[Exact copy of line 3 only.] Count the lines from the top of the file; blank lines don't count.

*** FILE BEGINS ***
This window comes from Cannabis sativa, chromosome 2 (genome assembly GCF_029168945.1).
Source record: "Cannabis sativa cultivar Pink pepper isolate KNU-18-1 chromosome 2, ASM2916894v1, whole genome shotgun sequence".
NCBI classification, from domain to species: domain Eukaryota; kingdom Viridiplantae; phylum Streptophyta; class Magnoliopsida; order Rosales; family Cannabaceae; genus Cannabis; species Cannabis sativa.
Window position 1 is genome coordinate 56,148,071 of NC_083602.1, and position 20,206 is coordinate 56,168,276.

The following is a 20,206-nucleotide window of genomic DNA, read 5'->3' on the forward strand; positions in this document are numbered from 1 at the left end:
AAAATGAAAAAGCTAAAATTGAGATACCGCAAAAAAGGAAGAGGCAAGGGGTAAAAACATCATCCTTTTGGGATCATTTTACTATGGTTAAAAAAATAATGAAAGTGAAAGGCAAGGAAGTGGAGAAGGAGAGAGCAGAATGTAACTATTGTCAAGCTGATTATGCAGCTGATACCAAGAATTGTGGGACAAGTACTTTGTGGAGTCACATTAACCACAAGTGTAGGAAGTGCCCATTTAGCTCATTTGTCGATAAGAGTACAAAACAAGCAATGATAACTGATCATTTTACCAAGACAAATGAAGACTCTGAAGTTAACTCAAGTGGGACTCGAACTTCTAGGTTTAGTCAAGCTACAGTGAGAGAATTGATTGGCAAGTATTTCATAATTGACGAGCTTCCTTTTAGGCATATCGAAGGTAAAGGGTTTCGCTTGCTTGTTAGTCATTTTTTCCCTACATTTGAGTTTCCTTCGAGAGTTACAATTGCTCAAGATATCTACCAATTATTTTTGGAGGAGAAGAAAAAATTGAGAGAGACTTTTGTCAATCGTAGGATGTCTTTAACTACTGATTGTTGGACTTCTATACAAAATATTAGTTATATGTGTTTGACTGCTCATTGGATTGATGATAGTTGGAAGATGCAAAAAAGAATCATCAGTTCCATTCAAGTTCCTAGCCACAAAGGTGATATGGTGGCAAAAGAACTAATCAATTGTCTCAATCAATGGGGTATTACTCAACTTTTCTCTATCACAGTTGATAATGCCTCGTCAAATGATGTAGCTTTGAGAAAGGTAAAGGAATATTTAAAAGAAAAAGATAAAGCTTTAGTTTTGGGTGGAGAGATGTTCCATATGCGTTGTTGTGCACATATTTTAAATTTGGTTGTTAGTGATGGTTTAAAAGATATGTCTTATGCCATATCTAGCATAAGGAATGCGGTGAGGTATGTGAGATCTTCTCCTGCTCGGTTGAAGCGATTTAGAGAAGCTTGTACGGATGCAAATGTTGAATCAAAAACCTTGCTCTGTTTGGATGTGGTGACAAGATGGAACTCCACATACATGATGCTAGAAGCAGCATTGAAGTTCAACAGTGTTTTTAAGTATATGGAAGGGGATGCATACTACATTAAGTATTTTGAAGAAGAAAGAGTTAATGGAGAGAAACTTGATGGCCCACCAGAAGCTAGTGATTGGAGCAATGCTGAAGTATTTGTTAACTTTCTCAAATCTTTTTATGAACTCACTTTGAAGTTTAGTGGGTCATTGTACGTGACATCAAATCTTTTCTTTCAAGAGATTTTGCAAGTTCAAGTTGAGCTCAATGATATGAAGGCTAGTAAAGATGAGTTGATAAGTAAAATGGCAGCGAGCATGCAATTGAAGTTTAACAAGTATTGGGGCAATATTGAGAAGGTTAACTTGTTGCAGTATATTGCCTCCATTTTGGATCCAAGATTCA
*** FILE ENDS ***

NCBI classification, from domain to species: domain Eukaryota; kingdom Viridiplantae; phylum Streptophyta; class Magnoliopsida; order Rosales; family Cannabaceae; genus Cannabis; species Cannabis sativa.